Donald Trump may have romped on Super Tuesday, but Ted Cruz managed to win at least two victories — his home state of Texas and neighboring Oklahoma, according to calls by multiple media outlets.
Shortly after polls closed in Texas, Cruz was declared the winner based on early returns and exit polling. Donald Trump took second, Marco Rubio third, and John Kasich and Ben Carson were far back in the single digits. The same order of candidates looked to be the case in Oklahoma, too.
Cruz has had little good news since his Iowa win. But winning his home state especially gives him both a sizable delegate haul and a pretext to stay in the race for some time. After all, Rubio and Kasich are currently trailing Trump in polls of their own home states, which are set to vote on March 15. If they both lose those contests, Cruz may well be the last non-Trump candidate standing.
Still, it's hard to see a path to victory for the Texas senator against Trump, considering how thoroughly Trump has beaten him in so many other states that have voted so far tonight. But Cruz's likely continued presence in the race could somewhat increase the chances that Trump won't win an outright majority of delegates, and that his nomination could still therefore be stopped at a contested convention.
Texas's delegate rules advantage first- and second-place finishers
Texas is the single biggest delegate prize on Super Tuesday (and the second-biggest overall), with 155 Republican delegates at stake there. In theory, they're allotted "proportionally." But in practice, there are several quirks in the rules that make the top candidates benefit more than they would from a straight proportional assignment of delegates.
- First, Texas will just allot 47 delegates proportionally according to the statewide result. The other 108 delegates will be allotted according to the results in each of Texas's 36 congressional districts — three delegates per district.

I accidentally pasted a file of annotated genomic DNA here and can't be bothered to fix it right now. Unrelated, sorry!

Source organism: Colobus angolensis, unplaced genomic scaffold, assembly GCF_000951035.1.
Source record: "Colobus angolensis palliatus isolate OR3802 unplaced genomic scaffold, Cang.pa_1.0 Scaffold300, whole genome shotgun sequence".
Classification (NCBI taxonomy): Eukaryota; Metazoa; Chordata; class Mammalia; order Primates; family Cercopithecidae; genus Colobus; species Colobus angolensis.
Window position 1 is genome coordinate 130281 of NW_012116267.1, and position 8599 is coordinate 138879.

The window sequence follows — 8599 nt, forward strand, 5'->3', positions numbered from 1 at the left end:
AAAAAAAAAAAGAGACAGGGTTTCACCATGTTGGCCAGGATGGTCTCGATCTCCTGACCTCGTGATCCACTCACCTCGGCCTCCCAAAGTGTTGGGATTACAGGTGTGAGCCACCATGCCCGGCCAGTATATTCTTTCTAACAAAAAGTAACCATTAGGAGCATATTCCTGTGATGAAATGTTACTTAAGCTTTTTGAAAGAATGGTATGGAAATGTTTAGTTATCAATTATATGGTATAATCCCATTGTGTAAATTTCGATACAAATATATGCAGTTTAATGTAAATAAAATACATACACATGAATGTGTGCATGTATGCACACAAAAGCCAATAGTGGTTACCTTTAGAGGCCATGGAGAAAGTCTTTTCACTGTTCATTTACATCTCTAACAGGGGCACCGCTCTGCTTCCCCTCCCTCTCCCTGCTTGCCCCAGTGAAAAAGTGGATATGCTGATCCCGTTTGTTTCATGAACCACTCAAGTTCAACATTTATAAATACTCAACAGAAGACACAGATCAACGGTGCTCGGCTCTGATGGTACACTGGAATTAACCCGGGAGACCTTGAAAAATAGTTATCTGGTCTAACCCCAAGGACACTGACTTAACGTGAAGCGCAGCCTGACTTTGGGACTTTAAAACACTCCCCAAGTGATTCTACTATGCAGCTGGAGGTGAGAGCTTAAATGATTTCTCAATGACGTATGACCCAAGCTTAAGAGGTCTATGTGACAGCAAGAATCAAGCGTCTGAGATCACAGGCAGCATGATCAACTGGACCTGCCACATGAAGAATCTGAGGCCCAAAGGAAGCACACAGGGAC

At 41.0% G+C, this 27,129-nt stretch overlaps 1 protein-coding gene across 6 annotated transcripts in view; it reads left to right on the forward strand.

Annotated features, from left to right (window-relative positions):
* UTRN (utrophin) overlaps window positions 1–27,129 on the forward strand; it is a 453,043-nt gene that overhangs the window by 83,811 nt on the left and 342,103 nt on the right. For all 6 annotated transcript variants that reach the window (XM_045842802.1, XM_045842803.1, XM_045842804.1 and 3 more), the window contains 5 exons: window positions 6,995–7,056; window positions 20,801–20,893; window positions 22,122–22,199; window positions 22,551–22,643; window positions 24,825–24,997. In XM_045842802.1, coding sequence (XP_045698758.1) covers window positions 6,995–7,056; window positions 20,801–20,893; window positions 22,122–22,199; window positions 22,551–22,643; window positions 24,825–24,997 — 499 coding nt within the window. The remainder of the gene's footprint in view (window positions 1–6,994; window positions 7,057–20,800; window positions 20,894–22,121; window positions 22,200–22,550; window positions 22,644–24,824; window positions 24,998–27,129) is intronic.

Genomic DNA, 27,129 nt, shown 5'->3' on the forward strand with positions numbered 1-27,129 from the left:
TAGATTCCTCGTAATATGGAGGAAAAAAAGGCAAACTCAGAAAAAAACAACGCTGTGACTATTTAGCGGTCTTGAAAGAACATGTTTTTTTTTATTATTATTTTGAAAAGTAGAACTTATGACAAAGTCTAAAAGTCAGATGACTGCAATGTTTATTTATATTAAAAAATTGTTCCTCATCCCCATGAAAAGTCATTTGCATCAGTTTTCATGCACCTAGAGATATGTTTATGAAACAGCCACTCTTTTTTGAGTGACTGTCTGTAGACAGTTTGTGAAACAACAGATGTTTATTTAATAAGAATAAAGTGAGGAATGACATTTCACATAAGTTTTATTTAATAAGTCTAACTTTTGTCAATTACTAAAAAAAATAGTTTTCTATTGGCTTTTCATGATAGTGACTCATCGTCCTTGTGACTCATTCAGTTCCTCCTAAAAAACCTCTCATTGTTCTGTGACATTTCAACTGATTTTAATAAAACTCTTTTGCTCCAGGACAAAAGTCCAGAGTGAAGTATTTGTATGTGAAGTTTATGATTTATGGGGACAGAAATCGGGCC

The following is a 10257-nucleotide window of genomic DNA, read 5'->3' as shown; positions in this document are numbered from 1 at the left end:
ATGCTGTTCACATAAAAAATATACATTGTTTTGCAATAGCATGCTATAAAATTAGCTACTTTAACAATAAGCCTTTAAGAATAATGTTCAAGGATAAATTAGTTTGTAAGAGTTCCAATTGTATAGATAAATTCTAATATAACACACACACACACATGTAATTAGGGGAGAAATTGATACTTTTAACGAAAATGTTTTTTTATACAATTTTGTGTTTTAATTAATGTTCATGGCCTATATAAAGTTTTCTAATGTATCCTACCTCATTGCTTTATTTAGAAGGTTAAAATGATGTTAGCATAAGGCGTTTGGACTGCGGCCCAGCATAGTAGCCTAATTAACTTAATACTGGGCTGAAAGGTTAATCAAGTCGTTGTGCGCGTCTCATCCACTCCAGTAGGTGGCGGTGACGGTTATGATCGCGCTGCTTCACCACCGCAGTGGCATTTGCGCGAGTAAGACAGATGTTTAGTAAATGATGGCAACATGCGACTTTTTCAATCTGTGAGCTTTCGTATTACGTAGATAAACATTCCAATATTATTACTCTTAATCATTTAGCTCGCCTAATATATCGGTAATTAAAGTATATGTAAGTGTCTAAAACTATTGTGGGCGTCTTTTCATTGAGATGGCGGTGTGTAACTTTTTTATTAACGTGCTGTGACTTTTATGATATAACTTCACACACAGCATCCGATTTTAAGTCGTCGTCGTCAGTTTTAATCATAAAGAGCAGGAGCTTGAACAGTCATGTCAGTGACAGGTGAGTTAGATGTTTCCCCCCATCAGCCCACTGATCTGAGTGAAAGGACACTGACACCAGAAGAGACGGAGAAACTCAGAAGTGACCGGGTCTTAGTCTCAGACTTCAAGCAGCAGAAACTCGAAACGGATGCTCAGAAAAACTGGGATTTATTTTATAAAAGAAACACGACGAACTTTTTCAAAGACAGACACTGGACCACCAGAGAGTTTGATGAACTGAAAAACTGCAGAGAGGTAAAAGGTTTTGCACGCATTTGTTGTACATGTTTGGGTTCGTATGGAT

- Second, to qualify for any of those pots of delegates, a candidate has to get 20 percent of the vote. So anyone who got less than 20 percent statewide wasn't entitled to any of the statewide delegates, and the same holds true for each district.
- Third, those three delegates in each congressional district are allotted in a way that's barely even proportional — the first-place finisher in a district gets two of its delegates, the second-place finisher gets one, and everyone else gets nothing. That means anyone who finishes third or below in a district gets none of its delegates. Since 108 delegates are allotted in this way, that could seriously hurt someone who consistently comes in third in districts.
So the final delegate count from Texas depends a great deal on the results in each of its congressional districts, which will take some time to sort out. Still, Cruz's victory indicates he's well-positioned there; Trump's second place suggests he'll do well too. Meanwhile, Rubio's third place could be a problem for him.
What comes next
Super Tuesday's dust hasn't yet settled, but the Texas results will be at least somewhat heartening for Cruz, whose campaign has been on a downward spiral of late.
That's because so far, Marco Rubio hasn't done particularly well tonight either. At press time, he hadn't yet won a single state. So if Cruz and Rubio are competing with each other to be the main alternative to Trump, Cruz's two state victories do seem superior to Rubio's zero.
Still, it's very difficult to see how Cruz will win the nomination. Super Tuesday was fought primarily in states that were thought to be Cruz Country — Southern states like Georgia, Tennessee, Alabama, and, yes, Texas. Cruz did win Oklahoma, but his inability to beat Trump in those other states makes it very difficult to see how he can win the nomination, because the turf only gets more difficult for him going forward.
Overall, though, Cruz's Texas victory and the delegate haul that will accompany with helps complicate the growing push among conservative elites for a Trump/Rubio showdown. If he wants to stay in the race for a while longer, he has the pretext he needs.
And if Cruz stays in the race, it could even benefit the "Stop Trump" effort in the long run. That's because the longer multiple candidates are in the race and draw substantial support, the tougher it will be for Trump to secure the outright delegate majority he needs to win the nomination on the first ballot. If Trump is deprived of this majority, a contested convention that hands the nomination to someone else is a possibility — though such a move by GOP elites would surely be immensely controversial and infuriate Trump's many supporters.